The state-owned company Itella, which is responsible for postal services in Finland, is launching new co-determination talks with personnel aimed at cutting staff. A total of 430 administrative posts at Itella are in jeopardy in this latest move.
The looming cuts apply especially to employees in sales and marketing, as well as in data and personnel management. Most of those affected work at the company’s head offices in Helsinki.
The discussions should not have any effect on the distribution or sorting of mail. In the previous round of co-determination talks 230 jobs in dozens of post offices were put on the line at customer service points.
In August Itella published a three-year savings programme aimed at savings of EUR 100 million.
Itella CEO Jukka Alho says that more savings are needed if plans to impose VAT on newspapers and magazines are implemented. Reductions in other postal services also add to the troubles of Itella.
“We have been preparing for this for 15 years. The only surprise is that the changes have been postponed this far. The greatest factor reducing the volume of the postal service is the reduced number of subscriptions of magazines and newspapers, and the decline in the popularity of first class letters.”
The planned cutbacks affect employees of varying ages in several different units.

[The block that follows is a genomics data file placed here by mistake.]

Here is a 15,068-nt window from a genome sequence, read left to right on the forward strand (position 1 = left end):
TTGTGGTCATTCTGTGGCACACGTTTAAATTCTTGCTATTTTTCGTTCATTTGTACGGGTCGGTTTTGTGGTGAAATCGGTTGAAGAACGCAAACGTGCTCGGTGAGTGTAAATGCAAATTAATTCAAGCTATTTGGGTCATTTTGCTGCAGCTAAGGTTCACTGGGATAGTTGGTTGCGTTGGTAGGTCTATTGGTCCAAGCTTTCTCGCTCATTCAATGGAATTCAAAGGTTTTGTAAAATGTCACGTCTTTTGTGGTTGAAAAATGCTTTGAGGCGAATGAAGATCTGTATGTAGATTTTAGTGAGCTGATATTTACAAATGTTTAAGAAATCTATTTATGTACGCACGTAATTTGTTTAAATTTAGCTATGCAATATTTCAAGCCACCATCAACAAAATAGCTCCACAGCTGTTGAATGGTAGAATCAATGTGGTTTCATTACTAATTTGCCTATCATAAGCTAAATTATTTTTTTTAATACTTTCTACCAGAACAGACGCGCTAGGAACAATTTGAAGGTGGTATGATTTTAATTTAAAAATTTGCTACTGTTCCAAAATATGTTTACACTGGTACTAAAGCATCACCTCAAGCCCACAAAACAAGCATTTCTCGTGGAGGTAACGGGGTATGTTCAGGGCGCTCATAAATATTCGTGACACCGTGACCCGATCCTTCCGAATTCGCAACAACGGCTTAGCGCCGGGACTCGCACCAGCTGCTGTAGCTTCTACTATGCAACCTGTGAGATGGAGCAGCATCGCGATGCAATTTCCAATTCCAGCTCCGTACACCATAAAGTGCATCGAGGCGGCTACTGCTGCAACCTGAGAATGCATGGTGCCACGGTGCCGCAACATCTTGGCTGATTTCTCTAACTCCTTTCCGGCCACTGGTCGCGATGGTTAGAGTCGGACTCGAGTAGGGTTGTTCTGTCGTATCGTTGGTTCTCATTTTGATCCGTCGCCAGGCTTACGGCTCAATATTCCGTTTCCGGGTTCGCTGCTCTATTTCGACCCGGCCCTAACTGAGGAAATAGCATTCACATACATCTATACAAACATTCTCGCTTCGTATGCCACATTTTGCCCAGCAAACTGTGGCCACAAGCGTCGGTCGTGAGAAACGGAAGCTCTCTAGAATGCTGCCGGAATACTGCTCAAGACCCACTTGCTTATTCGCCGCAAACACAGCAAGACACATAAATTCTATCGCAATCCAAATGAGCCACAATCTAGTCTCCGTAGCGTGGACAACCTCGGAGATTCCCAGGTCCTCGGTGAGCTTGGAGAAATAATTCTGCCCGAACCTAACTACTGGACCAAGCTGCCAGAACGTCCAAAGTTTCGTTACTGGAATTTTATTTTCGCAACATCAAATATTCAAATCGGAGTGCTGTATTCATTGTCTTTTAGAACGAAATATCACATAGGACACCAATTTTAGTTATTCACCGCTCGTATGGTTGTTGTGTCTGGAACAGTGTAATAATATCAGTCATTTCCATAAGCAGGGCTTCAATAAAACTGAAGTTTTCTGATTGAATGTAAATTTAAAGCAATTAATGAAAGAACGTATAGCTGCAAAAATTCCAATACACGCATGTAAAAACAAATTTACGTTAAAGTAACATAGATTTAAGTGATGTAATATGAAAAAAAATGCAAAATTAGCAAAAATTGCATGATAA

The Finnish Post and Logistics Union PAU warns that Itella’s cost-cutting programme threatens the jobs of thousands of workers in the postal service.
The union also criticises Itella for having a top-heavy management and for using expensive consultants’ services.
“I would hope that unnecessary management would be removed at the company’s administrative level, but I fear that the job cutbacks will target the lower levels of administration”, says PAU chairman Esa Vilkuna.
CEO Aho denies that thousands of jobs would be in jeopardy.
The company says that some of the cuts can be handled through retirement packages and other arrangements.
Union leader Vilkuna nevertheless suspects that the company cannot afford extensive retirement arrangements, as the baby boom generation has already largely been dealt with.
“The most problematic group are those who are in the range of 50 years of age. We know that finding a new job is difficult for them, and that it is a long time before they can retire.”
Itella currently employs about 22,000 people in Finland.